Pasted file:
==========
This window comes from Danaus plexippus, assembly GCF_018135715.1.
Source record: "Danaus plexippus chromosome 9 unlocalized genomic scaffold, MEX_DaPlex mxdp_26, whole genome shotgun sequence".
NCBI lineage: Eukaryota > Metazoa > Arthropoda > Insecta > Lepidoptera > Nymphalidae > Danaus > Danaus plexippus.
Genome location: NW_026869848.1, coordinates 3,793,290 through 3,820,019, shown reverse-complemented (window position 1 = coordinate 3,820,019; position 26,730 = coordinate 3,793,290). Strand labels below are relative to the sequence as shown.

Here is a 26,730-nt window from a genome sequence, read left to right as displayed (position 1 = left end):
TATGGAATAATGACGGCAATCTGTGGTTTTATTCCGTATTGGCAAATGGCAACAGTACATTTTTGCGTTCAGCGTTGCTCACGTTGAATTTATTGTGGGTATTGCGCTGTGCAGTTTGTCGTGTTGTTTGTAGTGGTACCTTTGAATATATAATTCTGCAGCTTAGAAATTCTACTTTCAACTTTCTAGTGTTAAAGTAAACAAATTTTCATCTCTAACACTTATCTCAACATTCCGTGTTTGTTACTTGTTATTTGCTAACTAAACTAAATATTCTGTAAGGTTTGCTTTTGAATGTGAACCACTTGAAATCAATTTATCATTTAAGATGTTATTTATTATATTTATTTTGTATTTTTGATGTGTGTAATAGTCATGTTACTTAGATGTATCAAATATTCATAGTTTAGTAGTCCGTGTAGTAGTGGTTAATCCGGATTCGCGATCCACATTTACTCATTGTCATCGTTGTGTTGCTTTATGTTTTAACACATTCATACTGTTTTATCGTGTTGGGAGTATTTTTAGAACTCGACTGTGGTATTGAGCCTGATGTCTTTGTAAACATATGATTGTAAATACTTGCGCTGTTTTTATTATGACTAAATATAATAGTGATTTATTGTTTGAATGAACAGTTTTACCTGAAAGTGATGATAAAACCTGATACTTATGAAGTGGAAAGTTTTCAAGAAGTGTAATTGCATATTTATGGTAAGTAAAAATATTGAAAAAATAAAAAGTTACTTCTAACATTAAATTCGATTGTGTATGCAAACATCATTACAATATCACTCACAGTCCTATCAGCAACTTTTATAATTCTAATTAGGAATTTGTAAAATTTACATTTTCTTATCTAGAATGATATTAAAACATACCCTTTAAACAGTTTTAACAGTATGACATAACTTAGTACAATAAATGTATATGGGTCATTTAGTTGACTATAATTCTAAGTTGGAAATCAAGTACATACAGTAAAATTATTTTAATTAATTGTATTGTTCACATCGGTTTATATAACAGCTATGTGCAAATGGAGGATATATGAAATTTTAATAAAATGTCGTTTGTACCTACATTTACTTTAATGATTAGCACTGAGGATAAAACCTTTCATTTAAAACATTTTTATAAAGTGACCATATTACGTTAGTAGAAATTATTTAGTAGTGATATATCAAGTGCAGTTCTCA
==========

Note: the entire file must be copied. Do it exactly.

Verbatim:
This window comes from Danaus plexippus, assembly GCF_018135715.1.
Source record: "Danaus plexippus chromosome 9 unlocalized genomic scaffold, MEX_DaPlex mxdp_26, whole genome shotgun sequence".
NCBI lineage: Eukaryota > Metazoa > Arthropoda > Insecta > Lepidoptera > Nymphalidae > Danaus > Danaus plexippus.
Genome location: NW_026869848.1, coordinates 3,793,290 through 3,820,019, shown reverse-complemented (window position 1 = coordinate 3,820,019; position 26,730 = coordinate 3,793,290). Strand labels below are relative to the sequence as shown.

Here is a 26,730-nt window from a genome sequence, read left to right as displayed (position 1 = left end):
TATGGAATAATGACGGCAATCTGTGGTTTTATTCCGTATTGGCAAATGGCAACAGTACATTTTTGCGTTCAGCGTTGCTCACGTTGAATTTATTGTGGGTATTGCGCTGTGCAGTTTGTCGTGTTGTTTGTAGTGGTACCTTTGAATATATAATTCTGCAGCTTAGAAATTCTACTTTCAACTTTCTAGTGTTAAAGTAAACAAATTTTCATCTCTAACACTTATCTCAACATTCCGTGTTTGTTACTTGTTATTTGCTAACTAAACTAAATATTCTGTAAGGTTTGCTTTTGAATGTGAACCACTTGAAATCAATTTATCATTTAAGATGTTATTTATTATATTTATTTTGTATTTTTGATGTGTGTAATAGTCATGTTACTTAGATGTATCAAATATTCATAGTTTAGTAGTCCGTGTAGTAGTGGTTAATCCGGATTCGCGATCCACATTTACTCATTGTCATCGTTGTGTTGCTTTATGTTTTAACACATTCATACTGTTTTATCGTGTTGGGAGTATTTTTAGAACTCGACTGTGGTATTGAGCCTGATGTCTTTGTAAACATATGATTGTAAATACTTGCGCTGTTTTTATTATGACTAAATATAATAGTGATTTATTGTTTGAATGAACAGTTTTACCTGAAAGTGATGATAAAACCTGATACTTATGAAGTGGAAAGTTTTCAAGAAGTGTAATTGCATATTTATGGTAAGTAAAAATATTGAAAAAATAAAAAGTTACTTCTAACATTAAATTCGATTGTGTATGCAAACATCATTACAATATCACTCACAGTCCTATCAGCAACTTTTATAATTCTAATTAGGAATTTGTAAAATTTACATTTTCTTATCTAGAATGATATTAAAACATACCCTTTAAACAGTTTTAACAGTATGACATAACTTAGTACAATAAATGTATATGGGTCATTTAGTTGACTATAATTCTAAGTTGGAAATCAAGTACATACAGTAAAATTATTTTAATTAATTGTATTGTTCACATCGGTTTATATAACAGCTATGTGCAAATGGAGGATATATGAAATTTTAATAAAATGTCGTTTGTACCTACATTTACTTTAATGATTAGCACTGAGGATAAAACCTTTCATTTAAAACATTTTTATAAAGTGACCATATTACGTTAGTAGAAATTATTTAGTAGTGATATATCAAGTGCAGTTCTCA